Regional relief fund helps keep Vernon's Elks, Georgette Shop operating

Help to keep doors open

Regional Relief and Recovery Fund support is allowing two Vernon organizations to keep their doors open.

The Elks Lodge and Canadian Mental Health Association's Georgette Shop can carry on their important community work, thanks to funds accessed through Community Futures North Okanagan. 

For the Elks, it will mean their doors can stay open and someday resume meat draws, Friday night suppers, catering, and hall rentals that lets the service club help children access hearing aids, play sports, and attain bursaries. 

For the CMHA, it means the Georgette Shop can continue support youth programs, a meal program, and the crisis line. 

“This is a recovery loan that’s filling a big gap in our community because these organizations would have had to make some tough decisions otherwise, and the ripple effect could have been far-reaching,” says Scot McNair, loans co-ordinator with CFNO. 

Unlike the Canada Emergency Business Account (CEBA), the RRRF is available to social enterprises and businesses that are not incorporated or have no payroll. Both programs provide funding up to $40,000, and, until December 2022, no interest – and 25 per cent is forgivable if 75 per cent is paid.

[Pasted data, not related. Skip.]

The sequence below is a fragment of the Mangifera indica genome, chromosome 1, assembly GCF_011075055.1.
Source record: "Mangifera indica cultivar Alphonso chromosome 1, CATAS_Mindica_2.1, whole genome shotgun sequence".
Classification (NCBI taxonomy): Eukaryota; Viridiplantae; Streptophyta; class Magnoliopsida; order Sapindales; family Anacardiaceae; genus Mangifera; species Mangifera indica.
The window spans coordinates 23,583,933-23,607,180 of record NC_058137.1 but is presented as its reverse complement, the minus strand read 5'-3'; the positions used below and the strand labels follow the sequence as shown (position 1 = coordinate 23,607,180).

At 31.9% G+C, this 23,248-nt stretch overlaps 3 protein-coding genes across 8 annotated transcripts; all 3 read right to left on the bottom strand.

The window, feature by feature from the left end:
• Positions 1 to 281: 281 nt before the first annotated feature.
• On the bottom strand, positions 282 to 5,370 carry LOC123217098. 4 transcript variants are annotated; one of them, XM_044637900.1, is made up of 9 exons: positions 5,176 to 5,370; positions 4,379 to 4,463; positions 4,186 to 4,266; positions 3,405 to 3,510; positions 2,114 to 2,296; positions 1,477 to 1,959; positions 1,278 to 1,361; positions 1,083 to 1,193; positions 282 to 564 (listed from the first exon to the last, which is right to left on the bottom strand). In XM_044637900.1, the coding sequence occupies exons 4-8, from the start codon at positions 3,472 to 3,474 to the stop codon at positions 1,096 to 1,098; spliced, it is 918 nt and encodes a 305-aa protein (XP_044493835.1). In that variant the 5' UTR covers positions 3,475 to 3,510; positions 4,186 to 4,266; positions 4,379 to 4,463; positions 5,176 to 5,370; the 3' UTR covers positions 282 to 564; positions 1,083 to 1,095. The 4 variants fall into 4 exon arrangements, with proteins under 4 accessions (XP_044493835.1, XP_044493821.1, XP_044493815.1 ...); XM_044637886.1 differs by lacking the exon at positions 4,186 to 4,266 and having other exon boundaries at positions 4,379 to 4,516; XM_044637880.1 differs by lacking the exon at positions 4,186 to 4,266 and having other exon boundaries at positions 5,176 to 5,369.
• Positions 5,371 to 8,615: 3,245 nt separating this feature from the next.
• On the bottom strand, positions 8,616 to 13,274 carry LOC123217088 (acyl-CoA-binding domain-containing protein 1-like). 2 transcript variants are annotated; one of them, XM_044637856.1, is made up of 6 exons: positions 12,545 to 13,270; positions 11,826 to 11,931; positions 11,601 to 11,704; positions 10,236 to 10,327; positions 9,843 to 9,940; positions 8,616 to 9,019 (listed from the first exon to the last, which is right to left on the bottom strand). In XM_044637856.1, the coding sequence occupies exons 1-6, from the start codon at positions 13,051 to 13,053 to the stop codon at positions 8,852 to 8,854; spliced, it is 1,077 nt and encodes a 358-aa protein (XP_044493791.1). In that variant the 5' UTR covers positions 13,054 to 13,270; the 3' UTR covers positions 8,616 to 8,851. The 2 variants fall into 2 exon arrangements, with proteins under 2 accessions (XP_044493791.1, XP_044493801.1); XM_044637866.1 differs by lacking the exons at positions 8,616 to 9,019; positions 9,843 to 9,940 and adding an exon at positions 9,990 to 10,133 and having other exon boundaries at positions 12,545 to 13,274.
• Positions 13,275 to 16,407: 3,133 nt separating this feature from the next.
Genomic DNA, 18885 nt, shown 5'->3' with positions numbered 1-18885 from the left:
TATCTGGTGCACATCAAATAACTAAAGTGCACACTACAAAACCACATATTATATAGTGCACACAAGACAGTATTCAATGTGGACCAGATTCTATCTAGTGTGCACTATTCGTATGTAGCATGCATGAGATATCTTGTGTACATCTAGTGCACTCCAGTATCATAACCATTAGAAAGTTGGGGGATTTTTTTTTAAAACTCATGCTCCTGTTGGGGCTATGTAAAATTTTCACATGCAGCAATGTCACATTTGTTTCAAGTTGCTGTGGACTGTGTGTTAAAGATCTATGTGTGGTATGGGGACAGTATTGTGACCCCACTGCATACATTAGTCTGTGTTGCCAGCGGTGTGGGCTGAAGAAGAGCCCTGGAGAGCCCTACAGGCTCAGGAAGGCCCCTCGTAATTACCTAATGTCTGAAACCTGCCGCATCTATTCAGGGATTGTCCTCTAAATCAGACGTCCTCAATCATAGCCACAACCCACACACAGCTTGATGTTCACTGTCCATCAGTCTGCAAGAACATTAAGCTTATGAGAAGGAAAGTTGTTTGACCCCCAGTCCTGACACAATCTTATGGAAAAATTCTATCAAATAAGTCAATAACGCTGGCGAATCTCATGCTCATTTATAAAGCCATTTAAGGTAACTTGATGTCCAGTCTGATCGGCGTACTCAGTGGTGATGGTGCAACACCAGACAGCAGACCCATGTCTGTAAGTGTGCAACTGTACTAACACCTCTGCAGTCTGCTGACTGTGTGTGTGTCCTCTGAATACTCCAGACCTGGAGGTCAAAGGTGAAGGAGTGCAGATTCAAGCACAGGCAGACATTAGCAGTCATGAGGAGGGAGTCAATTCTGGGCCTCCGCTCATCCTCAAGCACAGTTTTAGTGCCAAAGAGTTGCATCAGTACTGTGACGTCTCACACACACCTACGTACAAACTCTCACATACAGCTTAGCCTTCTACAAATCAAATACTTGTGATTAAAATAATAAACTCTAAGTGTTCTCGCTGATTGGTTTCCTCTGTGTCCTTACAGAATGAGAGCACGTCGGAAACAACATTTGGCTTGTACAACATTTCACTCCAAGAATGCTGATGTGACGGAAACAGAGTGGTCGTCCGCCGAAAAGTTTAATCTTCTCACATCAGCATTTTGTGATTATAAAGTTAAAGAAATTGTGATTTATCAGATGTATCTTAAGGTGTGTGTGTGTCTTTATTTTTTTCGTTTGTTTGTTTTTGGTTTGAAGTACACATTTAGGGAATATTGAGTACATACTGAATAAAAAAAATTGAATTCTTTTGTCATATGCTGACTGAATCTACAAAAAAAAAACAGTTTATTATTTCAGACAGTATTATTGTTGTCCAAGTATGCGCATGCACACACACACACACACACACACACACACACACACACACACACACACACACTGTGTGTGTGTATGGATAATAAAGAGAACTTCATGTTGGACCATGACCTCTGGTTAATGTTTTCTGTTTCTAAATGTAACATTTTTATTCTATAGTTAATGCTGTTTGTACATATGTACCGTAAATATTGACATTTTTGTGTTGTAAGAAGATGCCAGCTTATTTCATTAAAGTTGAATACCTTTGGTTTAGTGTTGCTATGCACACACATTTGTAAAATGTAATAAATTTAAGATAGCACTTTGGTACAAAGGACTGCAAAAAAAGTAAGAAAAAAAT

Heading in to the spring, the hall at the Elks Lodge was booked every weekend except one until September. But as COVID-19 hit and forced people to cancel anniversaries and weddings, and the team was forced to cancel Friday night suppers, the outlook for the lodge was bleak. 

"I had no idea what we were going to do. We could have only carried on for a few months. It would have been a shame to have to close our doors," said secretary-treasurer Maureen Sather.

Funds raised throughout the year allow the Elks to give more than $35,000 back to the community every year.

Tthe Georgette Shop also faced several weeks of unknowns as the thrift store was closed.

“We closed quickly because we knew it would be too vulnerable for our customers and our team. We have so much care between people, and that’s also what has made reopening so fantastic,” says Julia Payson, executive director of the Vernon CMHA. 

"Closing the store didn't just have an impact on our clients, staff, and volunteers here. It also meant the loss of a funding stream for our programs."

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